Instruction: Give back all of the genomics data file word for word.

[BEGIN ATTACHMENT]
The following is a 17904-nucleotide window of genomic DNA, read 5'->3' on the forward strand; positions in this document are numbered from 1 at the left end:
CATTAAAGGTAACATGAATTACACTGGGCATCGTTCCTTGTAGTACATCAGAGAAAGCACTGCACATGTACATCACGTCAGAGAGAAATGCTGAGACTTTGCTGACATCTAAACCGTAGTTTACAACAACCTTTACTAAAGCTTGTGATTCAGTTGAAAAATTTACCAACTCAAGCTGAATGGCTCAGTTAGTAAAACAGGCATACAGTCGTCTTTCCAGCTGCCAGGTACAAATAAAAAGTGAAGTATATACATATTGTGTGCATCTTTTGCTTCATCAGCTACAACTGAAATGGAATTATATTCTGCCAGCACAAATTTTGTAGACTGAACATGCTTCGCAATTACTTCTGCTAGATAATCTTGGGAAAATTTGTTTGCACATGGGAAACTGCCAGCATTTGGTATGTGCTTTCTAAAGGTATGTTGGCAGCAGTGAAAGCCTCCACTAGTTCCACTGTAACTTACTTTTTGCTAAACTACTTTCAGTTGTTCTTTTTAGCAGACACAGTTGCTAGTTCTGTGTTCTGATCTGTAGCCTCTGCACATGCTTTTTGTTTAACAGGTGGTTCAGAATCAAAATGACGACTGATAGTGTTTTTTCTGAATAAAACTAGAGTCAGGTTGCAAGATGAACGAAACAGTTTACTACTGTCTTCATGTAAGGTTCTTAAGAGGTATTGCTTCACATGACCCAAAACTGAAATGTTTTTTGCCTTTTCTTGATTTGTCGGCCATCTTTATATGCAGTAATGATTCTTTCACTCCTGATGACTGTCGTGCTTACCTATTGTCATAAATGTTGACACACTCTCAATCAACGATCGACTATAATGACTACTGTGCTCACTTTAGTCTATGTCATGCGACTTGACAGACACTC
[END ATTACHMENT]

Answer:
The following is a 17904-nucleotide window of genomic DNA, read 5'->3' on the forward strand; positions in this document are numbered from 1 at the left end:
CATTAAAGGTAACATGAATTACACTGGGCATCGTTCCTTGTAGTACATCAGAGAAAGCACTGCACATGTACATCACGTCAGAGAGAAATGCTGAGACTTTGCTGACATCTAAACCGTAGTTTACAACAACCTTTACTAAAGCTTGTGATTCAGTTGAAAAATTTACCAACTCAAGCTGAATGGCTCAGTTAGTAAAACAGGCATACAGTCGTCTTTCCAGCTGCCAGGTACAAATAAAAAGTGAAGTATATACATATTGTGTGCATCTTTTGCTTCATCAGCTACAACTGAAATGGAATTATATTCTGCCAGCACAAATTTTGTAGACTGAACATGCTTCGCAATTACTTCTGCTAGATAATCTTGGGAAAATTTGTTTGCACATGGGAAACTGCCAGCATTTGGTATGTGCTTTCTAAAGGTATGTTGGCAGCAGTGAAAGCCTCCACTAGTTCCACTGTAACTTACTTTTTGCTAAACTACTTTCAGTTGTTCTTTTTAGCAGACACAGTTGCTAGTTCTGTGTTCTGATCTGTAGCCTCTGCACATGCTTTTTGTTTAACAGGTGGTTCAGAATCAAAATGACGACTGATAGTGTTTTTTCTGAATAAAACTAGAGTCAGGTTGCAAGATGAACGAAACAGTTTACTACTGTCTTCATGTAAGGTTCTTAAGAGGTATTGCTTCACATGACCCAAAACTGAAATGTTTTTTGCCTTTTCTTGATTTGTCGGCCATCTTTATATGCAGTAATGATTCTTTCACTCCTGATGACTGTCGTGCTTACCTATTGTCATAAATGTTGACACACTCTCAATCAACGATCGACTATAATGACTACTGTGCTCACTTTAGTCTATGTCATGCGACTTGACAGACACTC